Tuesday, March 24, 2009

George Kell, RIP

Bless You Boys:

George Kell: 1922-2009

We have terribly sad news in Tiger Town today, as Hall of Famer George Kell passed away at the age of 86. According to reports, he died in his sleep early this morning at his home in Swifton, Arkansas.

Kell was a 10-time All-Star, six of those honors coming during his years with the Detroit Tigers (1946-1952). He also played with the Philadelphia Athletics, Boston Red Sox, Chicago White Sox, and Baltimore Orioles in a 15-year major league career.

Perhaps his most sterling achievement as a ballplayer was beating out Ted Williams for the American League batting title in 1949, edging him out by mere percentage points. Kell was elected to the Baseball Hall of Fame in 1983 by the veterans committee.

Kell was a third baseman almost exclusively throughout his career. And he pretty much remains the gold standard for that position in Tigers history. Just the other day, The Daily Fungo posted an item about the team's all-time third basemen, and the list is basically Kell and everyone else. (No offense to Aurelio Rodriguez.) The Spot Starters had him ranked #24 on its list of Top 100 Tigers.

I imagine most everyone reading this, however, remembers Kell more as a broadcaster for the Tigers from 1959 to 1996. And from 1975 to 1996, he was the team's television play-by-play man with Al Kaline. With all due respect to Ernie Harwell, for those who grew up watching the Tigers on TV, Kell was the voice of baseball, the voice of summer.

As a kid developing into a baseball fan, I remember being fascinated when my father told me that Kell once played for the Tigers. The whole idea seemed so amazing to me. I think it was my first realization that there was a history to the game, so much bigger and richer than what I was watching on TV.

The Bluhm Memorial Detroit Tigers Hall of Fame: George Kell

Born in a little town in Arkansas called Swifton, George Kell came to Detroit in 1946 by way of a trade by Philadelphia Athletics’ owner Connie Mack, a trade that changed the face of Tiger baseball for almost a half-century. Arguably the greatest third baseman in team history, Kell combined determination and a clean-cut lifestyle to make him an outstanding defensive player as well as a terrific hitter for seven years with the Tigers. When his playing career was over, he worked just as hard at his craft as a radio announcer, a second career with the organization that began in 1959 for Kell. Serving as Van Patrick’s partner during a handful of contests that season, Kell went on to work with Ernie Harwell from 1960 until 1963. He returned to the booth in 1965 as a TV commentator and held that role until 1996, becoming just as well known for his broadcasting as he ever did for his on-the-field exploits. Kell was well known for his slight southern drawl; his "Hello everybody – I’m George Kell" became a familiar sound to millions of Tigers fans for many years. But his first gift was at third base. He batted over .300 in every full season with Detroit. In 1949, he batted a league-best .343, beating out Ted Williams on the last day of the season for the American League batting title. He led the AL in hits twice and was the league leader in doubles in 1950 and 1951. Never a great power hitter, Kell nonetheless drove in 101 runs in 1950 and scored at least 90 three times in Detroit. A four-time All-Star as a Tiger, he also completed one of the greatest defensive plays in Tiger history during the 1948 season. During the play, Kell had his jaw broken by a Joe DiMaggio line drive. Instinctively, he picked up the ball, crawled to third, and got the force out before fainting. It was just this type of determination that made Kell great and earned him a spot in the National Baseball Hall of Fame in 1983.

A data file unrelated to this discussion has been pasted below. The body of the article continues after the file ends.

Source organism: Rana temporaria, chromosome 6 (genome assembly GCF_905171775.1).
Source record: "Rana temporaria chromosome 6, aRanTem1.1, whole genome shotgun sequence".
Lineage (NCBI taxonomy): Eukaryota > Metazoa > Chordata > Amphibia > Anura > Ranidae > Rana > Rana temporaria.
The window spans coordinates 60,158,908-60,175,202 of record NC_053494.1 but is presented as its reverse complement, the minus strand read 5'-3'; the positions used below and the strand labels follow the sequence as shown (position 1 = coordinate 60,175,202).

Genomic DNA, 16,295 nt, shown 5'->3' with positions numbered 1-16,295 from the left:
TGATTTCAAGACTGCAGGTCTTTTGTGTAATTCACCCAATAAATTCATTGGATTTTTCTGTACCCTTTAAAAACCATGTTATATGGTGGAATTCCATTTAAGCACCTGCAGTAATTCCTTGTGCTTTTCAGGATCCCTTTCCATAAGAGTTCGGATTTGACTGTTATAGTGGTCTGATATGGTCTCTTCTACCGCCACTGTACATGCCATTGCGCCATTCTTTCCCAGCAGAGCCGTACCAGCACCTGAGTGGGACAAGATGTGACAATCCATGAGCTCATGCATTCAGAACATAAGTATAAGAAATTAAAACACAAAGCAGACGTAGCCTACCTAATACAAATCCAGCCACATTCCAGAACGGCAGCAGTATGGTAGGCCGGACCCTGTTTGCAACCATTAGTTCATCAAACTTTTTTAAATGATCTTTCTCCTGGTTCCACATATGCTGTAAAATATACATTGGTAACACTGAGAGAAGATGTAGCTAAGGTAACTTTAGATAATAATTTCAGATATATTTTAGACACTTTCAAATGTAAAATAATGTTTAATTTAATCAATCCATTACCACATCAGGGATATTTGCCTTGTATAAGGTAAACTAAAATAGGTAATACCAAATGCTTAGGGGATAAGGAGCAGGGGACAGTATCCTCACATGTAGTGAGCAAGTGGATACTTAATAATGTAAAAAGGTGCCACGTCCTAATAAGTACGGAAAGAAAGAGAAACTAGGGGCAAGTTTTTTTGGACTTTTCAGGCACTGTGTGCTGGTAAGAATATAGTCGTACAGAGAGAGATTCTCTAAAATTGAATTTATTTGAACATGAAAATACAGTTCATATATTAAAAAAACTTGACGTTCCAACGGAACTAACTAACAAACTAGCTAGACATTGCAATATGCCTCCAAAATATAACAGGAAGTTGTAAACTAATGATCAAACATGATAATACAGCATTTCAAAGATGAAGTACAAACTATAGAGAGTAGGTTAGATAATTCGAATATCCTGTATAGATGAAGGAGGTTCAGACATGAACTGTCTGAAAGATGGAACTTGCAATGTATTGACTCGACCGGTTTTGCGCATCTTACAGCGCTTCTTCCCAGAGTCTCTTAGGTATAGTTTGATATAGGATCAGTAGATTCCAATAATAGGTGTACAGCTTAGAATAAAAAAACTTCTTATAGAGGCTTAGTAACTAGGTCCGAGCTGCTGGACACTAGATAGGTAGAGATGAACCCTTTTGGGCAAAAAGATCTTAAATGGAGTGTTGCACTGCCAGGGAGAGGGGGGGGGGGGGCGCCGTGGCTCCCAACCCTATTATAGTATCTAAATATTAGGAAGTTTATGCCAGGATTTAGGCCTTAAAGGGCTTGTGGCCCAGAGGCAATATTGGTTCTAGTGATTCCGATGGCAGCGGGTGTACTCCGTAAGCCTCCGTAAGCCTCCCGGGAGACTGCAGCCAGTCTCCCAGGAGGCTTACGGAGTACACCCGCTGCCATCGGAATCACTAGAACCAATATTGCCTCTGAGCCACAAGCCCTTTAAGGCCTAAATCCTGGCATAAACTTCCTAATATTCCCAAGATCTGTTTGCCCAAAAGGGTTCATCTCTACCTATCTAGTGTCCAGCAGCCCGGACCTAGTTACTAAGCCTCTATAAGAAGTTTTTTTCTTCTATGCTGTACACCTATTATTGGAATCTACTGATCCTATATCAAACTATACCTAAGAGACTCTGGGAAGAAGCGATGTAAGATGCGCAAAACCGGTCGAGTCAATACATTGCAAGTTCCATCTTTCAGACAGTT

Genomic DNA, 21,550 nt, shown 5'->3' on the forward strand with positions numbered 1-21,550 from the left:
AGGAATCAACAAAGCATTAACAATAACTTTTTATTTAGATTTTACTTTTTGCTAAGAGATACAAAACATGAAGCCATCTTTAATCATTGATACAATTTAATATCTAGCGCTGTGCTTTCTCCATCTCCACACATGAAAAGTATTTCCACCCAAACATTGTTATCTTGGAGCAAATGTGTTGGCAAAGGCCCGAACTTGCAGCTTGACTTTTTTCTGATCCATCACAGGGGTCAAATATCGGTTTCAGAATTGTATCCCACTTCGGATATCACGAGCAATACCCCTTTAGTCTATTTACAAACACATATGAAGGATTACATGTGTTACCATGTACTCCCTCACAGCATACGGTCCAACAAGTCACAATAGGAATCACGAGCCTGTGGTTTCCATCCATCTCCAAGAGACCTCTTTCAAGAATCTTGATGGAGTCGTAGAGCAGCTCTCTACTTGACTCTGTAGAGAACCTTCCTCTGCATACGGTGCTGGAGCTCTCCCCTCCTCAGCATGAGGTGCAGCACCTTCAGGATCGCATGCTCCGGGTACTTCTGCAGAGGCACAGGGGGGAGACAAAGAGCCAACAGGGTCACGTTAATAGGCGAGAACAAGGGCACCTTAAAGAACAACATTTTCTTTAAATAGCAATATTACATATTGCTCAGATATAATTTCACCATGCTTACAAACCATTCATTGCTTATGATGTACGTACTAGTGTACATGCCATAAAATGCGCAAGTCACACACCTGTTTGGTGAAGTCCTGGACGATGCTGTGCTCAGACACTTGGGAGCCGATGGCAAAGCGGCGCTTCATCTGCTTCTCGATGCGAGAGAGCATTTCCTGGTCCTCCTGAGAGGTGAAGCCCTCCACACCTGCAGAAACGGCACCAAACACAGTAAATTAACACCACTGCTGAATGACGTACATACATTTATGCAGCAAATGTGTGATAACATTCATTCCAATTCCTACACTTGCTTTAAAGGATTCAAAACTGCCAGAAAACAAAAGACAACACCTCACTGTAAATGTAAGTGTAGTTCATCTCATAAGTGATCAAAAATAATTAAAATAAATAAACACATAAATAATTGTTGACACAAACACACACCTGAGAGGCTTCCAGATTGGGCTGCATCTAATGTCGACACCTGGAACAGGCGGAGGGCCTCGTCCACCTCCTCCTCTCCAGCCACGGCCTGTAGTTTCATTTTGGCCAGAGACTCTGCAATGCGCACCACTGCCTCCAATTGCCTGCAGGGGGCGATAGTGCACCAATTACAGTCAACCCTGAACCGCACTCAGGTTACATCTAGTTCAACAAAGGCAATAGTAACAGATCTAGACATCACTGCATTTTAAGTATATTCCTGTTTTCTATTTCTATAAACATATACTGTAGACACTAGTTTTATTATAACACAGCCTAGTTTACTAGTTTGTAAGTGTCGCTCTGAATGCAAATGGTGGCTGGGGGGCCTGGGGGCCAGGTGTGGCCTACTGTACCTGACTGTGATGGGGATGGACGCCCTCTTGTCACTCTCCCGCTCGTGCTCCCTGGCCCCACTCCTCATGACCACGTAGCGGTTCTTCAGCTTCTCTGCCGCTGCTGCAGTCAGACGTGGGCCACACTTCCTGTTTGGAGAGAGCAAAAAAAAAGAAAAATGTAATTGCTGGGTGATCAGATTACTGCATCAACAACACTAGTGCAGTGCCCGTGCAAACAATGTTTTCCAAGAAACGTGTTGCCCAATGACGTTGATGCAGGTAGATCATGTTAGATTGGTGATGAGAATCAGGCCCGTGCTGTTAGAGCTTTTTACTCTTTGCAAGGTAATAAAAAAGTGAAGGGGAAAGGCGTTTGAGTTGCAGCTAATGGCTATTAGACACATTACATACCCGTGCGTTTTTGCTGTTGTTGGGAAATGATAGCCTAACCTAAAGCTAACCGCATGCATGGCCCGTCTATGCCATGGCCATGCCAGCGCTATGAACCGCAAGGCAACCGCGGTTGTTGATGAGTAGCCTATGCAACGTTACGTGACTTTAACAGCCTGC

Talkin' Motor City Baseball

Amazon.com: Hello Everybody, I'm George Kell


All rights reserved.
Disclaimer And Comment Policy